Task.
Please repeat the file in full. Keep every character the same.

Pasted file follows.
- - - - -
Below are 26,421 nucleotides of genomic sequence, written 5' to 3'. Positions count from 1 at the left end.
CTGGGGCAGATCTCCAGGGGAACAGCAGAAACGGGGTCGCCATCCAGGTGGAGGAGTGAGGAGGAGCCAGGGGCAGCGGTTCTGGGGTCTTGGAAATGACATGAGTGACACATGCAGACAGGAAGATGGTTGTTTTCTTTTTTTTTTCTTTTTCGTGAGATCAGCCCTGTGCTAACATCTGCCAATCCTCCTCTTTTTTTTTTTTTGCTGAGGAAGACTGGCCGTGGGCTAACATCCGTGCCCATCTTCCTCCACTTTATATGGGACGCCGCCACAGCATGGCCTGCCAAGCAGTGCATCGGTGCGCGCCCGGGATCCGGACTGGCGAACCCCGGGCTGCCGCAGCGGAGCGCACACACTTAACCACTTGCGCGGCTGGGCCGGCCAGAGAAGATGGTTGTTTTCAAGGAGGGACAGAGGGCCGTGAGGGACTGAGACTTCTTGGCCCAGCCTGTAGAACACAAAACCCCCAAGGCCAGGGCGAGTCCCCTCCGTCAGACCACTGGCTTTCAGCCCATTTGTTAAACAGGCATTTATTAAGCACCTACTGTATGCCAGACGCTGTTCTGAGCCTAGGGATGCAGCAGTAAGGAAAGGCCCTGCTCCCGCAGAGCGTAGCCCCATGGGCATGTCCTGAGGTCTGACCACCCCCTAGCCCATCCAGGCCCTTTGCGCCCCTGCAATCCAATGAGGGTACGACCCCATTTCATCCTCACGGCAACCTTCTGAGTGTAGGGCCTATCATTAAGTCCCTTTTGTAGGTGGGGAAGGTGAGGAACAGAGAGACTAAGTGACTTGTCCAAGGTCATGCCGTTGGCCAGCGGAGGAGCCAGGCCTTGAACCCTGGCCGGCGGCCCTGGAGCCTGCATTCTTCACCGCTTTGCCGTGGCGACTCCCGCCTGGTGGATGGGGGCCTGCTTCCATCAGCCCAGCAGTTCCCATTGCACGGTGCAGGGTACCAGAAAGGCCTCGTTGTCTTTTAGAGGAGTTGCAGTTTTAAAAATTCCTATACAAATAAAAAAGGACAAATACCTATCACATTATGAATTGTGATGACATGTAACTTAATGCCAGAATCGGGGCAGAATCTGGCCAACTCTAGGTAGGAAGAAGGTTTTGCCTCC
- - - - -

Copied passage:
Below are 26,421 nucleotides of genomic sequence, written 5' to 3'. Positions count from 1 at the left end.
CTGGGGCAGATCTCCAGGGGAACAGCAGAAACGGGGTCGCCATCCAGGTGGAGGAGTGAGGAGGAGCCAGGGGCAGCGGTTCTGGGGTCTTGGAAATGACATGAGTGACACATGCAGACAGGAAGATGGTTGTTTTCTTTTTTTTTTCTTTTTCGTGAGATCAGCCCTGTGCTAACATCTGCCAATCCTCCTCTTTTTTTTTTTTTGCTGAGGAAGACTGGCCGTGGGCTAACATCCGTGCCCATCTTCCTCCACTTTATATGGGACGCCGCCACAGCATGGCCTGCCAAGCAGTGCATCGGTGCGCGCCCGGGATCCGGACTGGCGAACCCCGGGCTGCCGCAGCGGAGCGCACACACTTAACCACTTGCGCGGCTGGGCCGGCCAGAGAAGATGGTTGTTTTCAAGGAGGGACAGAGGGCCGTGAGGGACTGAGACTTCTTGGCCCAGCCTGTAGAACACAAAACCCCCAAGGCCAGGGCGAGTCCCCTCCGTCAGACCACTGGCTTTCAGCCCATTTGTTAAACAGGCATTTATTAAGCACCTACTGTATGCCAGACGCTGTTCTGAGCCTAGGGATGCAGCAGTAAGGAAAGGCCCTGCTCCCGCAGAGCGTAGCCCCATGGGCATGTCCTGAGGTCTGACCACCCCCTAGCCCATCCAGGCCCTTTGCGCCCCTGCAATCCAATGAGGGTACGACCCCATTTCATCCTCACGGCAACCTTCTGAGTGTAGGGCCTATCATTAAGTCCCTTTTGTAGGTGGGGAAGGTGAGGAACAGAGAGACTAAGTGACTTGTCCAAGGTCATGCCGTTGGCCAGCGGAGGAGCCAGGCCTTGAACCCTGGCCGGCGGCCCTGGAGCCTGCATTCTTCACCGCTTTGCCGTGGCGACTCCCGCCTGGTGGATGGGGGCCTGCTTCCATCAGCCCAGCAGTTCCCATTGCACGGTGCAGGGTACCAGAAAGGCCTCGTTGTCTTTTAGAGGAGTTGCAGTTTTAAAAATTCCTATACAAATAAAAAAGGACAAATACCTATCACATTATGAATTGTGATGACATGTAACTTAATGCCAGAATCGGGGCAGAATCTGGCCAACTCTAGGTAGGAAGAAGGTTTTGCCTCC